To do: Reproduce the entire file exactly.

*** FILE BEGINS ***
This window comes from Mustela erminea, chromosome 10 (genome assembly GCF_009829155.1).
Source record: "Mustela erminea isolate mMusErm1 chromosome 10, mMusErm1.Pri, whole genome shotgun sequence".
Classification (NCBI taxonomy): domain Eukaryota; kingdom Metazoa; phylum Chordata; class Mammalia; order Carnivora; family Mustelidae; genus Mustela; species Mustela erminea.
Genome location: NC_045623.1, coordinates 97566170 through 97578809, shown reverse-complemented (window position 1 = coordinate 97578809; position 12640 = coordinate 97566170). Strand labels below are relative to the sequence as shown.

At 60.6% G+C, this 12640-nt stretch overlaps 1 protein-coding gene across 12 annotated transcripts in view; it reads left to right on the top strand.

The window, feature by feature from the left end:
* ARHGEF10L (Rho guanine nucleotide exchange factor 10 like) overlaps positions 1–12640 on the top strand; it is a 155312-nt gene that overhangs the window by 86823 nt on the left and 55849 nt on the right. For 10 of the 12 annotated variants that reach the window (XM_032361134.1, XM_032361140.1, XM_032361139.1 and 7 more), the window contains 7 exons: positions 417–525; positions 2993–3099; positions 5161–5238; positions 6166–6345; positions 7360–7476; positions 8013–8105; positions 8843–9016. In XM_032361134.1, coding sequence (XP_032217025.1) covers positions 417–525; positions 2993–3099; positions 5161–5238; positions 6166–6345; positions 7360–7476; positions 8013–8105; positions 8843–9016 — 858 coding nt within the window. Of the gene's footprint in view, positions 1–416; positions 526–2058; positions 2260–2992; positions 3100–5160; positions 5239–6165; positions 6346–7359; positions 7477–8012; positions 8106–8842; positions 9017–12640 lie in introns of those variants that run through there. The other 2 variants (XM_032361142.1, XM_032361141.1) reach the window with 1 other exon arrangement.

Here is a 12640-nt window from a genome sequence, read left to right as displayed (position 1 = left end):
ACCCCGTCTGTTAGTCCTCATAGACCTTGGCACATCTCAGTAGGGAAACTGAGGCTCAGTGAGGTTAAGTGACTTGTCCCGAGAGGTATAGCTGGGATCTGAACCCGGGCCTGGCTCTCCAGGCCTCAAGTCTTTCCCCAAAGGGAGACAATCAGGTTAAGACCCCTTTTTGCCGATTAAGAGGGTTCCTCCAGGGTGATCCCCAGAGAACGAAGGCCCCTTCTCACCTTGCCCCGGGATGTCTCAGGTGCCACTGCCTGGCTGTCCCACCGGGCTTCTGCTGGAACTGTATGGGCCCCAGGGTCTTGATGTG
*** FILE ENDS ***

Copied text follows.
This window comes from Mustela erminea, chromosome 10 (genome assembly GCF_009829155.1).
Source record: "Mustela erminea isolate mMusErm1 chromosome 10, mMusErm1.Pri, whole genome shotgun sequence".
Classification (NCBI taxonomy): domain Eukaryota; kingdom Metazoa; phylum Chordata; class Mammalia; order Carnivora; family Mustelidae; genus Mustela; species Mustela erminea.
Genome location: NC_045623.1, coordinates 97566170 through 97578809, shown reverse-complemented (window position 1 = coordinate 97578809; position 12640 = coordinate 97566170). Strand labels below are relative to the sequence as shown.

At 60.6% G+C, this 12640-nt stretch overlaps 1 protein-coding gene across 12 annotated transcripts in view; it reads left to right on the top strand.

The window, feature by feature from the left end:
* ARHGEF10L (Rho guanine nucleotide exchange factor 10 like) overlaps positions 1–12640 on the top strand; it is a 155312-nt gene that overhangs the window by 86823 nt on the left and 55849 nt on the right. For 10 of the 12 annotated variants that reach the window (XM_032361134.1, XM_032361140.1, XM_032361139.1 and 7 more), the window contains 7 exons: positions 417–525; positions 2993–3099; positions 5161–5238; positions 6166–6345; positions 7360–7476; positions 8013–8105; positions 8843–9016. In XM_032361134.1, coding sequence (XP_032217025.1) covers positions 417–525; positions 2993–3099; positions 5161–5238; positions 6166–6345; positions 7360–7476; positions 8013–8105; positions 8843–9016 — 858 coding nt within the window. Of the gene's footprint in view, positions 1–416; positions 526–2058; positions 2260–2992; positions 3100–5160; positions 5239–6165; positions 6346–7359; positions 7477–8012; positions 8106–8842; positions 9017–12640 lie in introns of those variants that run through there. The other 2 variants (XM_032361142.1, XM_032361141.1) reach the window with 1 other exon arrangement.

Here is a 12640-nt window from a genome sequence, read left to right as displayed (position 1 = left end):
ACCCCGTCTGTTAGTCCTCATAGACCTTGGCACATCTCAGTAGGGAAACTGAGGCTCAGTGAGGTTAAGTGACTTGTCCCGAGAGGTATAGCTGGGATCTGAACCCGGGCCTGGCTCTCCAGGCCTCAAGTCTTTCCCCAAAGGGAGACAATCAGGTTAAGACCCCTTTTTGCCGATTAAGAGGGTTCCTCCAGGGTGATCCCCAGAGAACGAAGGCCCCTTCTCACCTTGCCCCGGGATGTCTCAGGTGCCACTGCCTGGCTGTCCCACCGGGCTTCTGCTGGAACTGTATGGGCCCCAGGGTCTTGATGTG